By Luminary Marie-Julie Côté
Most of my yoga clients are office workers, which means a typical day for them goes something like this; they start their morning by sitting down for breakfast, then sitting on the bus or in their cars commuting to work, sitting in front of a computer in the morning, sitting to eat lunch, sitting again at the workstation for the afternoon until the the clock strikes 5pm and they are released from their shackles. On the commute home they sit back on the bus or in their cars, sit again to eat dinner, and sit to watch TV on the couch until it’s time to head to bed.
Dr. Chris Raynor, a local Ottawa-Gatineau orthopedic surgeon and personal trainer, estimates that sitting takes up on average 15.5 hours per day. In addition, he adds a 30-minute exercise period and eight hours of sleep to make up a 24 hour day. Which in retrospect isn’t a lot of movement for the amount of sitting being done.
As a society today, we are spending far too much time motionless. Waistlines of the young and the old are expanding at a rapid pace, and we are seeing an increase of obesity in very young children. By comparison to the lifestyles of past generations, researchers made an eye-opening discovery. Studies have shown a link between sitting time and chronic diseases such as diabetes, myocardial infarction (heart attack), and cardiovascular disease. The risk and instances of physical disease increase with age however; sitting time also increases with age which makes this rising problem a double edged sword.
Think about it; in the era of our grandparents and great-grandparents most people worked on their feet, (not in an office) and moved all day long. What has changed? The answer is technology. Everything in our modern life comes from a need to do less, make our lives easier with less effort, and to do it faster than ever before. Meaning moving less and sitting more, and here is where the “sitting disease” comes in.
Those who sit throughout their day have a higher possibility of blood glucose and insulin levels sitting their bloodstream, compared to people who exercise and move throughout their day. Glycemia, caused by high blood glucose, is associated with a number of problems such as damaged organs, fatigue, excessive thirst, excessive hunger, and poor wound healing. None of the organs in the body function properly with high sugar levels. Insulin is the hormone that tells our bodies where to put sugar and how to use it effectively, so it doesn’t just sit around wreaking havoc on your body.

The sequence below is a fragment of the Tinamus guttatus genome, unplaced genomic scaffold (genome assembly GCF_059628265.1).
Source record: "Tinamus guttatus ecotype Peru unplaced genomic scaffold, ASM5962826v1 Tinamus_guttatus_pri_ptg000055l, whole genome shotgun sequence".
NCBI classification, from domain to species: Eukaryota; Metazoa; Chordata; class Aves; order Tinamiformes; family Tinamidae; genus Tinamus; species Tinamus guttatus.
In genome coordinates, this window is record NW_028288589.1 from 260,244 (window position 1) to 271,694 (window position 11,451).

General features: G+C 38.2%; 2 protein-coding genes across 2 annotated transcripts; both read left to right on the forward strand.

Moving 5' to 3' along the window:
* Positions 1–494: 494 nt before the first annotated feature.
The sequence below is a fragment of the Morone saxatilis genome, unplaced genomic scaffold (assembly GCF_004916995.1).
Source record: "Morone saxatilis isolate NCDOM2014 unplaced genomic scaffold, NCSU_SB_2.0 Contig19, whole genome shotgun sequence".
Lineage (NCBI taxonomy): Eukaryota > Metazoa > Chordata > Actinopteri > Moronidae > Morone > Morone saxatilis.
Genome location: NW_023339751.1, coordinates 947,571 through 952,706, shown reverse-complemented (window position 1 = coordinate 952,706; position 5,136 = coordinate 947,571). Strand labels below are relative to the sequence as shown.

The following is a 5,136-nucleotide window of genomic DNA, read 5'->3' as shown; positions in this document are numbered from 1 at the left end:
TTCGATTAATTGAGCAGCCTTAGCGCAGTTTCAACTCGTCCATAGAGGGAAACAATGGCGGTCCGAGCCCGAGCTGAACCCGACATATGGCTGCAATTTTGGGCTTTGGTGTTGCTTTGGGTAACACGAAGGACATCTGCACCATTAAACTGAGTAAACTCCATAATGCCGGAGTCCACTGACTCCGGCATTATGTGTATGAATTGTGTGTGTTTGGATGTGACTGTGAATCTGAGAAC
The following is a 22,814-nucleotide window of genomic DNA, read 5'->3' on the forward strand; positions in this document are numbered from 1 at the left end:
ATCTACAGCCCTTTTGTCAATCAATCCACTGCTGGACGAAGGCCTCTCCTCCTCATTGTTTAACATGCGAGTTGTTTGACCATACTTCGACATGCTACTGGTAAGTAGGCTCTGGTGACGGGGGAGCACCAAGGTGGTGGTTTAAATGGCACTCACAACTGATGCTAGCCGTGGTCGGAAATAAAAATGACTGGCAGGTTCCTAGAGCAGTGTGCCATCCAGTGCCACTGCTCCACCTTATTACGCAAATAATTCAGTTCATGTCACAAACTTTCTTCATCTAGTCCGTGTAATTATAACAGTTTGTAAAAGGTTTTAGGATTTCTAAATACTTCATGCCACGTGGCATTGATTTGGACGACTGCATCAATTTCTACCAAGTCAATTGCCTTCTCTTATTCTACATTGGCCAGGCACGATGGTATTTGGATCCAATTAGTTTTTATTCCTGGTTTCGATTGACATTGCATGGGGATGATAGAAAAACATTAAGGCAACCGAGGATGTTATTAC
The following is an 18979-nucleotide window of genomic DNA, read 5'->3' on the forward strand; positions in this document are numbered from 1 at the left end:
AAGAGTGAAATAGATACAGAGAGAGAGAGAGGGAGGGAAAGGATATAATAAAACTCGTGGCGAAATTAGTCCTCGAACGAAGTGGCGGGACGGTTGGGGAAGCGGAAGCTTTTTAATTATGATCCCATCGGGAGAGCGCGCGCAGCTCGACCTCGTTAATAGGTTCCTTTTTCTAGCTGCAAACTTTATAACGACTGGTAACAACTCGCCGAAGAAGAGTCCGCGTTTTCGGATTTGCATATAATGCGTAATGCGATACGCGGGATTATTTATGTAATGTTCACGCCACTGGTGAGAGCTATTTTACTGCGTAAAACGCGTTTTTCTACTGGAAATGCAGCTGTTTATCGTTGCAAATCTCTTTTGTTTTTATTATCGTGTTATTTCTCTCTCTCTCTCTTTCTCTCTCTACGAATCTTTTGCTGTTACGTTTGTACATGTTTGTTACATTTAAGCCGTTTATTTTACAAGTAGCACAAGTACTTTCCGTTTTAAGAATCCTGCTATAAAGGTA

“If you have a high blood glucose level you need a lot of insulin in order to deal with it,” says Dr Raynor. “High insulin levels lead to diabetes, coronary artery disease, high blood pressure and weight gain.”
Hour upon hour spent planted on your tush means your body tissues, organs and metabolism are not working properly and are not engaged the way the were designed.
Dr Mark Tremblay, the Director of The Healthy Active Living and Obesity Research Group (HALO) at the CHEO Research Institute in Ottawa says “ When you’re not moving enough your heart, lungs and muscles go into hibernation mode and they waste away, typically due to the degeneration of cells called atrophy and over time they can decay. The metabolism of fats and glucose gets disrupted, and you’re not burning many calories.”
In addition, the Lymphatic system won’t circulate properly, digestion process is restricted,the pancreas cannot process efficiently, insulin isn’t used effectively and instead of being absorbed by your body, glucose builds up in your blood and cholesterol increases. All of these poor functions can lead to type 2 diabetes, and a slew of other problems like heart attacks or strokes. And of course, it wouldn’t be complete without mentioning these possible consequences; obesity, inflammation, water retention, and increased weight gain particularly around your internal organs.
Staying stationary can also have a detrimental effect on our spinal column and our lungs. The rib cage and thorax can compress and we are less able to expand our lungs and take in oxygen. If our brain isn’t getting enough oxygen it can’t function as efficiently, which is one of the reason you feel tired. A sedentary lifestyle creates poor posture, curvature in the spine and protruding discs in the neck and back.
How can we gain more movement in our day?
I just love this quote from Baker IDI Heart and Diabetes Institute, Melbourne, Australia: “Stand up, sit less, move more, more often”. Stand up in your office to talk on the phone, do squats watching tv, walk to the printer (pick the one at the opposite end of your floor), stay hydrated, it won’t hurt that you’ll have to walk to the bathroom more, change your posture, don’t sit too long, don’t stand too long, alternate your crossed leg (if you imperatively cross your leg while sitting), move your hips, your extremities, use the stairs, and stretch often.
So what about a standing workstation?
I have one at work and I love it, but I still have a chair. Replacing sitting with standing is only marginally better for your health as you’re still in one position if you stand to work. It’s much better to change your position throughout the day as much as you can. If you can alternate your workstation between standing and sitting your on your way to improving the problems associated with extensive sitting.
So to my yoga teachers, yogis, and yoginis who also find themselves at stationary jobs in their daily life, remember the more you move the better your body will feel and ultimately perform. We have the ability to ward off disease and illness and it all starts with movement. We can fight the sitting disease and WIN!
Love, Live, Light
Credit Dr. Chris Raynor’s interview